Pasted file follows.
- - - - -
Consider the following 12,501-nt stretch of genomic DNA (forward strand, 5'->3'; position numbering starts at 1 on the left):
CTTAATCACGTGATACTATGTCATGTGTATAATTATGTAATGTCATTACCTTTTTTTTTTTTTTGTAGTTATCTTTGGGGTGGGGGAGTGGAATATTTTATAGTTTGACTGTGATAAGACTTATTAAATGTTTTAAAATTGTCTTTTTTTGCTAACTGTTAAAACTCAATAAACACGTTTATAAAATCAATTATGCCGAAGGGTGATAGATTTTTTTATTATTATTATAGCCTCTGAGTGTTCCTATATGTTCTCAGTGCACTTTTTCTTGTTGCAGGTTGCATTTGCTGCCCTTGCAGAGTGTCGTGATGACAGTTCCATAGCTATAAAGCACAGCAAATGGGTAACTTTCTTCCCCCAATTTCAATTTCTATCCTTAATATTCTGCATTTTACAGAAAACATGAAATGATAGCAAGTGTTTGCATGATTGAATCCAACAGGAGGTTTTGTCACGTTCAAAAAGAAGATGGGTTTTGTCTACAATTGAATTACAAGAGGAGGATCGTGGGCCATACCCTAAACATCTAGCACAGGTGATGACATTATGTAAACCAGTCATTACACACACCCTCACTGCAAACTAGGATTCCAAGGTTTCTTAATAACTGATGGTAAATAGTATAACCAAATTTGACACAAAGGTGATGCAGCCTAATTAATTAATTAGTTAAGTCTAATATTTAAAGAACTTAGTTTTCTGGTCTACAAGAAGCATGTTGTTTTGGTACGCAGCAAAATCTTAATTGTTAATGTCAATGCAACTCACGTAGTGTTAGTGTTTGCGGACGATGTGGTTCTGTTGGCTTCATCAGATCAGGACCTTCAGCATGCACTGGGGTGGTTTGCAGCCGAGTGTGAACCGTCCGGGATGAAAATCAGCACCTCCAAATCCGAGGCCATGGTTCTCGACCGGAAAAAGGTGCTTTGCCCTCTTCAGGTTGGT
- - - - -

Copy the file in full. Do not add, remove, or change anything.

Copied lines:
Consider the following 12,501-nt stretch of genomic DNA (forward strand, 5'->3'; position numbering starts at 1 on the left):
CTTAATCACGTGATACTATGTCATGTGTATAATTATGTAATGTCATTACCTTTTTTTTTTTTTTGTAGTTATCTTTGGGGTGGGGGAGTGGAATATTTTATAGTTTGACTGTGATAAGACTTATTAAATGTTTTAAAATTGTCTTTTTTTGCTAACTGTTAAAACTCAATAAACACGTTTATAAAATCAATTATGCCGAAGGGTGATAGATTTTTTTATTATTATTATAGCCTCTGAGTGTTCCTATATGTTCTCAGTGCACTTTTTCTTGTTGCAGGTTGCATTTGCTGCCCTTGCAGAGTGTCGTGATGACAGTTCCATAGCTATAAAGCACAGCAAATGGGTAACTTTCTTCCCCCAATTTCAATTTCTATCCTTAATATTCTGCATTTTACAGAAAACATGAAATGATAGCAAGTGTTTGCATGATTGAATCCAACAGGAGGTTTTGTCACGTTCAAAAAGAAGATGGGTTTTGTCTACAATTGAATTACAAGAGGAGGATCGTGGGCCATACCCTAAACATCTAGCACAGGTGATGACATTATGTAAACCAGTCATTACACACACCCTCACTGCAAACTAGGATTCCAAGGTTTCTTAATAACTGATGGTAAATAGTATAACCAAATTTGACACAAAGGTGATGCAGCCTAATTAATTAATTAGTTAAGTCTAATATTTAAAGAACTTAGTTTTCTGGTCTACAAGAAGCATGTTGTTTTGGTACGCAGCAAAATCTTAATTGTTAATGTCAATGCAACTCACGTAGTGTTAGTGTTTGCGGACGATGTGGTTCTGTTGGCTTCATCAGATCAGGACCTTCAGCATGCACTGGGGTGGTTTGCAGCCGAGTGTGAACCGTCCGGGATGAAAATCAGCACCTCCAAATCCGAGGCCATGGTTCTCGACCGGAAAAAGGTGCTTTGCCCTCTTCAGGTTGGT